How to Play A-based Minor Barre Chords on the Guitar

By Mark Phillips, Jon Chappell

Once you’ve mastered playing A-based major barre chords on the guitar, you’ll find learning A-based minor barre cords a breeze. You don’t need to do the strange finger contortions for the minors that you had to use for the A-based major barre chords.

To form an A-based minor barre chord you could follow steps similar to those you used to form major barre chords based on A: Play an open Am chord using a 3-4-2 fingering instead of 2-3-1; lay your first finger down across all the strings on the other side of the nut; and then slide the shape up one fret and press down firmly, producing a Bbm chord.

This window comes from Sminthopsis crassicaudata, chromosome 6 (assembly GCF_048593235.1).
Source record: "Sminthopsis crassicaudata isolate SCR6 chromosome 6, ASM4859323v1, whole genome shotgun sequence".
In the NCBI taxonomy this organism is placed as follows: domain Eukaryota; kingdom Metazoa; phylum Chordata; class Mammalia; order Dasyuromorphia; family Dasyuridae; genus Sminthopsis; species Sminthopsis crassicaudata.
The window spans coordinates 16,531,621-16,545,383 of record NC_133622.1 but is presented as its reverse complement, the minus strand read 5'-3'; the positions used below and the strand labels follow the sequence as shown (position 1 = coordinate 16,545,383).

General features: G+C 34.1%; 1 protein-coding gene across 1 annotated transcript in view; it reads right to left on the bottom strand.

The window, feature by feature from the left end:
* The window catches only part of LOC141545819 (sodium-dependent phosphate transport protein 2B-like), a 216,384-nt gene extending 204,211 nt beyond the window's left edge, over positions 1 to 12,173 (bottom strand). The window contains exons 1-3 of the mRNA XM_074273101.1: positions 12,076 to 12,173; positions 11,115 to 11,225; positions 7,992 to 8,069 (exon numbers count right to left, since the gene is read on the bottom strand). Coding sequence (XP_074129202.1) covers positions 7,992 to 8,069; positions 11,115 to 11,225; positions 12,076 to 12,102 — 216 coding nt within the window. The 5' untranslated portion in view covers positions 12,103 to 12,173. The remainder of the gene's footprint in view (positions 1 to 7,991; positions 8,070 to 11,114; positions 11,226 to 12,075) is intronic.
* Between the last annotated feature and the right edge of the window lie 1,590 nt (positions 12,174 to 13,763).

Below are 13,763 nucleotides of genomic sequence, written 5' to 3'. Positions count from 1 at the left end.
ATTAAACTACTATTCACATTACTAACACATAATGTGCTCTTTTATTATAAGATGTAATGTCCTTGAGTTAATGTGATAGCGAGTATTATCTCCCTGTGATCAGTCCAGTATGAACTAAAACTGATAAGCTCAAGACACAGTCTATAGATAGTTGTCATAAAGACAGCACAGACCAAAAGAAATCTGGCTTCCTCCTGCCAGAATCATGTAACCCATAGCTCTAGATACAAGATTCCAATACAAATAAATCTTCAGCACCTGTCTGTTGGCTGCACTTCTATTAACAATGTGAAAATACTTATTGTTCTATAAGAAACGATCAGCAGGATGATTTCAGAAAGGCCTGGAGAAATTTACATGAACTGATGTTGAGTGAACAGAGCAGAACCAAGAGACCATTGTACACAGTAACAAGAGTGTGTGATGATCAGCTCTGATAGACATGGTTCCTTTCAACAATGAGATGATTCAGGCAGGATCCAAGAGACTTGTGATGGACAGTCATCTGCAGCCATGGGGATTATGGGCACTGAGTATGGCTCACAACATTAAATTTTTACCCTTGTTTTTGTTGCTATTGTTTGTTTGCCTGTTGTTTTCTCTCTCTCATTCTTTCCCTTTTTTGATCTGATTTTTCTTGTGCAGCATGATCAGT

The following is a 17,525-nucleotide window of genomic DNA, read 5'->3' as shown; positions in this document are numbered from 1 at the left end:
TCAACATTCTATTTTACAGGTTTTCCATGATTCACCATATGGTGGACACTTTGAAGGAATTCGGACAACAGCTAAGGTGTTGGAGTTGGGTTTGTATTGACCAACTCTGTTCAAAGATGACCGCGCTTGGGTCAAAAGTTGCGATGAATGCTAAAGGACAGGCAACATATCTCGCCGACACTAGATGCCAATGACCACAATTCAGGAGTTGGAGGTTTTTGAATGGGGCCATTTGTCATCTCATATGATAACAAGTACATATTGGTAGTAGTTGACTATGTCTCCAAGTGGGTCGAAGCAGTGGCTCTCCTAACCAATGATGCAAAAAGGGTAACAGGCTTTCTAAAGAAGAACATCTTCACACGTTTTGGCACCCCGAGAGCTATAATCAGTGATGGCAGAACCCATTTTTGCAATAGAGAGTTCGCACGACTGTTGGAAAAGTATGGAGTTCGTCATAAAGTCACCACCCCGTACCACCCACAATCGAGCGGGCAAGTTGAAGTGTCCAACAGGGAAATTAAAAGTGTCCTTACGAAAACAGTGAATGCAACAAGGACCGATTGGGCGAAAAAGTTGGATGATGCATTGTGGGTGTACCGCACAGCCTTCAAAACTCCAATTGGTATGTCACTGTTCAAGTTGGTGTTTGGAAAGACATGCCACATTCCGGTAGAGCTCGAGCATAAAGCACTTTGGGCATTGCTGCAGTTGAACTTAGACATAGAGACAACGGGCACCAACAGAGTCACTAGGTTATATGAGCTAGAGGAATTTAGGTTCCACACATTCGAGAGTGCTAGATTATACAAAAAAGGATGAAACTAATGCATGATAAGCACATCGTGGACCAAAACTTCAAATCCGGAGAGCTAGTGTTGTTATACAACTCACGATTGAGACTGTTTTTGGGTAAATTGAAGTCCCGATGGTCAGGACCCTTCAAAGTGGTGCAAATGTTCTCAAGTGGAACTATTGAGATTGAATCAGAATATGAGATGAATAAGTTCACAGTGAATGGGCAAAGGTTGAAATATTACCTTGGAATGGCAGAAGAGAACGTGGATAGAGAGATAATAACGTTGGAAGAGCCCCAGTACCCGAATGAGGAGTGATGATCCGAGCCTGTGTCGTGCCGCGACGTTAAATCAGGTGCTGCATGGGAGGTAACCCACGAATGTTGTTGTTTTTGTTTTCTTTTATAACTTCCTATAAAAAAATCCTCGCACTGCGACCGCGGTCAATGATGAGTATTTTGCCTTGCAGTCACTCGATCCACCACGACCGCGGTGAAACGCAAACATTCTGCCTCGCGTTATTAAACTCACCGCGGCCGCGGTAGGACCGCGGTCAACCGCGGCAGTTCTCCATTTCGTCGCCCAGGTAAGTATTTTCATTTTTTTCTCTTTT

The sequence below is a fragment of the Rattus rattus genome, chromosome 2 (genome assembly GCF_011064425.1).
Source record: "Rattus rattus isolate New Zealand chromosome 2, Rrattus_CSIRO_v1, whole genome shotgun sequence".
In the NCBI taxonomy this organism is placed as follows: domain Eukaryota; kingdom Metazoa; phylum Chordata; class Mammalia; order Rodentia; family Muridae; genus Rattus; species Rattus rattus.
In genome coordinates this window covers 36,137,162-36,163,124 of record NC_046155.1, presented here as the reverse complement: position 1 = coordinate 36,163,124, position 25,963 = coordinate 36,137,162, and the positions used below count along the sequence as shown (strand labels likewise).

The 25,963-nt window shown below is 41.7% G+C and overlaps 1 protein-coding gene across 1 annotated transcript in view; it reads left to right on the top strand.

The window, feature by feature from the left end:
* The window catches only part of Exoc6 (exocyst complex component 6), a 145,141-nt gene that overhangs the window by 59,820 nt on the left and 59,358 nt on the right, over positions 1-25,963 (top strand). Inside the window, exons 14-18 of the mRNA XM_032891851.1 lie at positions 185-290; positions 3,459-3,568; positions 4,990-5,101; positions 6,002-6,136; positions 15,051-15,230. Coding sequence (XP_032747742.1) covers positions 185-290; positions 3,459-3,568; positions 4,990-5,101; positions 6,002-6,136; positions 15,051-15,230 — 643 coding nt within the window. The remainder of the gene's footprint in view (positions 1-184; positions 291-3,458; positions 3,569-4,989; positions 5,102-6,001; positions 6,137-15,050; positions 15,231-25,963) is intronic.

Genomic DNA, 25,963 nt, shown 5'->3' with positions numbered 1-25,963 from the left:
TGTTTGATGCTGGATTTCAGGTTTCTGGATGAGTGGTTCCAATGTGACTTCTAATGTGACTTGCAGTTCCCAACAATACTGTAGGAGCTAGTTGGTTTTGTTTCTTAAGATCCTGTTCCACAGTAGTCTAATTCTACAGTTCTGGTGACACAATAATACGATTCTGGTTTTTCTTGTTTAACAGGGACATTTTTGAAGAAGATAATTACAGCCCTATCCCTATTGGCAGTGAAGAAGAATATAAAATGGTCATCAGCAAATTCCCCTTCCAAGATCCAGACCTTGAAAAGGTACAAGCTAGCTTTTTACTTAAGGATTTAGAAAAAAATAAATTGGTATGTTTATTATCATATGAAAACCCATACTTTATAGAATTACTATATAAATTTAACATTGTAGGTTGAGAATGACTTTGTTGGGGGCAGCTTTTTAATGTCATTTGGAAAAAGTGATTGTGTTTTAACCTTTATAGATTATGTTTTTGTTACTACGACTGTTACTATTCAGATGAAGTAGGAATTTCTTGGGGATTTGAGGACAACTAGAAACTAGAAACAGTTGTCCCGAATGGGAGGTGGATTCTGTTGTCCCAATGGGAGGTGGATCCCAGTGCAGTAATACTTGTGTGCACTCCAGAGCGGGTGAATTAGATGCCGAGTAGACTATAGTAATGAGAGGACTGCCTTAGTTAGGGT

On the other hand, you can make things easier for yourself by skipping the “sliding up from an open chord” process and just placing your fingers directly on the frets, as indicated by the following chord diagram. Check your strings individually to see that they’re clear and buzz-free.


With this basic barre chord structure, you can now play a minor chord in all twelve keys just by moving your left-hand position up and down to different frets. The chord name will be the name of the note that you play on the 5th (A) string.

Try putting your major and minor A-based barre chords together. The following progression is typical of a rock, folk, or country song and uses both major and minor A-based barre chords.